“Ma and Papa don’t come to the park with me together anymore”, are the words said by Tanvi, a once lively and bubbly little 4-year-old. The separation of her parents and the consequent changes in Tanvi’s life have left Tanvi utterly unrecognizable from the girl she used to be.
Divorce is a painful and life-altering experience even for adults who are equipped with much better emotional and intellectual faculties to deal with it. Imagine how the disruption of routine, stability, and family impacts children? So while you may be dealing with the pain, anxiety, and uncertainty of a divorce, it is of utmost importance to manage your child’s emotional & psychological well-being at a time that is possibly the most turbulent for them.
The teething signs of distress in preschoolers may include fear, anger, emotional instability which may be expressed through whininess, anxiety, clinginess or general mood of irritability. Kids who would generally sleep through the night now may have disturbed sleep, wake up crying or begin bed-wetting.
Kids in the age group of 3-4 years may develop inaccurate ideas of divorce – “Dad left me”, instead of “Dad left mom”. There may be a possibility that they might be subjected to taunts by their friends, classmates, peers due to which they could go into a shell and lose self-confidence. It’s essential that the child is cushioned with a great deal of love and support at this time.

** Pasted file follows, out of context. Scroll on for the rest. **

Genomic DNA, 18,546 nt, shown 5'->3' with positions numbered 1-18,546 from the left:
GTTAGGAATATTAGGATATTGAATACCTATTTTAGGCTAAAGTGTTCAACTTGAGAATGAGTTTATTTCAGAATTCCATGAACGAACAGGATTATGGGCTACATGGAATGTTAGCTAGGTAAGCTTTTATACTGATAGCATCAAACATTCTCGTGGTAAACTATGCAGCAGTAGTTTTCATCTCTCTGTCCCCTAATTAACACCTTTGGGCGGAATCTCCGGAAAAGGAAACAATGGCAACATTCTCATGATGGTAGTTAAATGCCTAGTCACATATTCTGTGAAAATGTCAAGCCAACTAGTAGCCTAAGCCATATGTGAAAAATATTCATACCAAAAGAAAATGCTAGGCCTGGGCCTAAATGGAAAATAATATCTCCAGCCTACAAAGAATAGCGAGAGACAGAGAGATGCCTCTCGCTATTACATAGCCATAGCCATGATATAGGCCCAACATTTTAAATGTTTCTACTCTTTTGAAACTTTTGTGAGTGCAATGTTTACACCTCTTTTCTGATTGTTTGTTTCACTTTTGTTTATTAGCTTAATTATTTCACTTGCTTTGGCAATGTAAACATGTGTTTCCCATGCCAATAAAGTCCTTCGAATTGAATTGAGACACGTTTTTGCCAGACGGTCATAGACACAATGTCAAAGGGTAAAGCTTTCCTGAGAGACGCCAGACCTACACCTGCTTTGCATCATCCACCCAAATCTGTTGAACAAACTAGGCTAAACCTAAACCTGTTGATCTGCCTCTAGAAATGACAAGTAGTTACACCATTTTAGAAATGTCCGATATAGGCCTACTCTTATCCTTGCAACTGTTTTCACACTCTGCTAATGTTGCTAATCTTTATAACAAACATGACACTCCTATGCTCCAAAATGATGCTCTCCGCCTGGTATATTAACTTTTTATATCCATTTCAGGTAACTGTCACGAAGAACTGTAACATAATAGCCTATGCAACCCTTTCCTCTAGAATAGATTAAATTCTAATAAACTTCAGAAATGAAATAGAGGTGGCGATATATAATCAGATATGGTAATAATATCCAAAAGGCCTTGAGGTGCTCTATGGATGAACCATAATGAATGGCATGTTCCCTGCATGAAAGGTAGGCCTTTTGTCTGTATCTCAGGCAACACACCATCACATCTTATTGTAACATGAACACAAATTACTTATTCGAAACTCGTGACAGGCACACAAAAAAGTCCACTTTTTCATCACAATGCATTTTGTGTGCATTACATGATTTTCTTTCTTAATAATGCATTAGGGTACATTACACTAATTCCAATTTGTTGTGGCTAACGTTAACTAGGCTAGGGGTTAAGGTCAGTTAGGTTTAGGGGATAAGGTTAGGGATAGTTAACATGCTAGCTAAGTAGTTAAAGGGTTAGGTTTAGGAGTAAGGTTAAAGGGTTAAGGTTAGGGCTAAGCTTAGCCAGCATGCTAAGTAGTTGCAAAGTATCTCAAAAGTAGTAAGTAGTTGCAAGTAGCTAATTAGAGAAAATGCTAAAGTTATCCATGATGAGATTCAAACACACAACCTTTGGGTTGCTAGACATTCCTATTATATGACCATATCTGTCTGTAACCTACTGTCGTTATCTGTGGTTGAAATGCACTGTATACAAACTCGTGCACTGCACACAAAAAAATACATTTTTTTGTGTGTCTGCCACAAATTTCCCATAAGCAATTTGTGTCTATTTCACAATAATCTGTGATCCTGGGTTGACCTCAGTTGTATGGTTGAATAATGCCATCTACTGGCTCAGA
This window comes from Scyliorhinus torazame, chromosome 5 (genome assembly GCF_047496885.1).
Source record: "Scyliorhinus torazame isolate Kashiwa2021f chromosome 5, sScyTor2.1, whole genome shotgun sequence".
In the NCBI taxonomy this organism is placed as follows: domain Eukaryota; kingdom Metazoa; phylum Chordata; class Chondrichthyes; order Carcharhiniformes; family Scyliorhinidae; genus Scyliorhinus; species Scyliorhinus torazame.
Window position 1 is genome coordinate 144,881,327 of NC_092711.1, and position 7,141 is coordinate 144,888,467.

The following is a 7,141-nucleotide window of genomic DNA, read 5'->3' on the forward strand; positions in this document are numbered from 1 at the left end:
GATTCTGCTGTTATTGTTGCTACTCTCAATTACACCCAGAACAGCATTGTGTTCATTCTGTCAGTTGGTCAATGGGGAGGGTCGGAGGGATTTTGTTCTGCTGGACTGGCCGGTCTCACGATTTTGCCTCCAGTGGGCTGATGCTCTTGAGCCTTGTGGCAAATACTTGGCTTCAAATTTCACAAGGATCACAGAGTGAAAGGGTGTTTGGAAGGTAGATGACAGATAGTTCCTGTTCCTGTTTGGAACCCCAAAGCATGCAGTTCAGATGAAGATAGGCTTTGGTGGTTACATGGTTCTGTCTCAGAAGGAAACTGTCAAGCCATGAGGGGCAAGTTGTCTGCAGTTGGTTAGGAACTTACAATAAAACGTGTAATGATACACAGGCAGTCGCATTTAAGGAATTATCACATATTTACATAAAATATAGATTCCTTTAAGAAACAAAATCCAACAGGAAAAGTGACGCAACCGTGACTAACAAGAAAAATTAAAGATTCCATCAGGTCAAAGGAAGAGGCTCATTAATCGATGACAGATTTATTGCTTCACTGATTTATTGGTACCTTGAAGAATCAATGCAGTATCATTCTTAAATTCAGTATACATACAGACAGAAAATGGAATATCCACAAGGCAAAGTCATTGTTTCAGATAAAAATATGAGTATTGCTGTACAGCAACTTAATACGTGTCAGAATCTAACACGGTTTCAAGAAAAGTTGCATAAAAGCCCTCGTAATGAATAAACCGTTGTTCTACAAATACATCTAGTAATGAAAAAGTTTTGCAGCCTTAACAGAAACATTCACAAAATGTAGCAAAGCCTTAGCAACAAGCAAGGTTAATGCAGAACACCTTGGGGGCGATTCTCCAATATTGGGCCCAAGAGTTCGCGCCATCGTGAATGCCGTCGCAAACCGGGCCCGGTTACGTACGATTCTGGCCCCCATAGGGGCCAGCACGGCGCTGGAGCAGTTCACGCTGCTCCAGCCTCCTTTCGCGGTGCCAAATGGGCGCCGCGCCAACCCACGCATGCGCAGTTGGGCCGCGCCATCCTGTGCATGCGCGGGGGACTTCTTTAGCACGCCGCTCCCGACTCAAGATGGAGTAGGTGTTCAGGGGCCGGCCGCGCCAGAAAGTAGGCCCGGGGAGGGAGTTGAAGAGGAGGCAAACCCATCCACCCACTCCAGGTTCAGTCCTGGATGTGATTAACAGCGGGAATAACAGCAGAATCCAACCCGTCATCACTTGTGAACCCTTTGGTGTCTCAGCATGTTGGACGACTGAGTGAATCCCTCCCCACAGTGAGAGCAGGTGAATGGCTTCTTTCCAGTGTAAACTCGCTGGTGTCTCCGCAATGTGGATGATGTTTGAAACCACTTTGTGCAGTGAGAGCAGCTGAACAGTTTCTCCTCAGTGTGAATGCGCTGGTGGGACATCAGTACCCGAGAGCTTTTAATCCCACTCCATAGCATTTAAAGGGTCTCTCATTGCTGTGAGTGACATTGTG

Kids in this age group are more aware of what’s going on around them but are still unable to process the complex situations that revolve around divorce. Questions and ‘blame games’ are more frequent here due to their ability to think and reason out. Children in this category tend to develop relationships outside the family: care should be taken that these are nurturing and healthy.
Emotions such as distress, fear, anxiety, sadness, and signs of missing the absent parent are possible signs from school going children. Reuniting their parents could be a common fantasy and acting upon this could lead to extreme and erratic behavior.
Speculatively, this may be the most difficult phase for kids whose parents are undergoing a separation. Teens ask questions, take part in discussions and are more vocal about parental authority. Age on their side gives them a greater capacity to understand some of the ramifications of divorce. For teenagers, relationships outside the family are perceptively more concrete and thus become increasingly important.
While it may be difficult to judge how much of teen moodiness is related to divorce; signs of irritability & anger are common towards one or both of the parents, who are moving out. Sometimes internal strife and divorce-related concerns, may not be the cause for moodiness. However, it shouldn’t go unattended to by parents.
Divorce is the decision of adults to move from unhappy times to a new start with new possibilities of hope, love, happiness. It most certainly isn’t a tragedy, don’t make it one for your kids.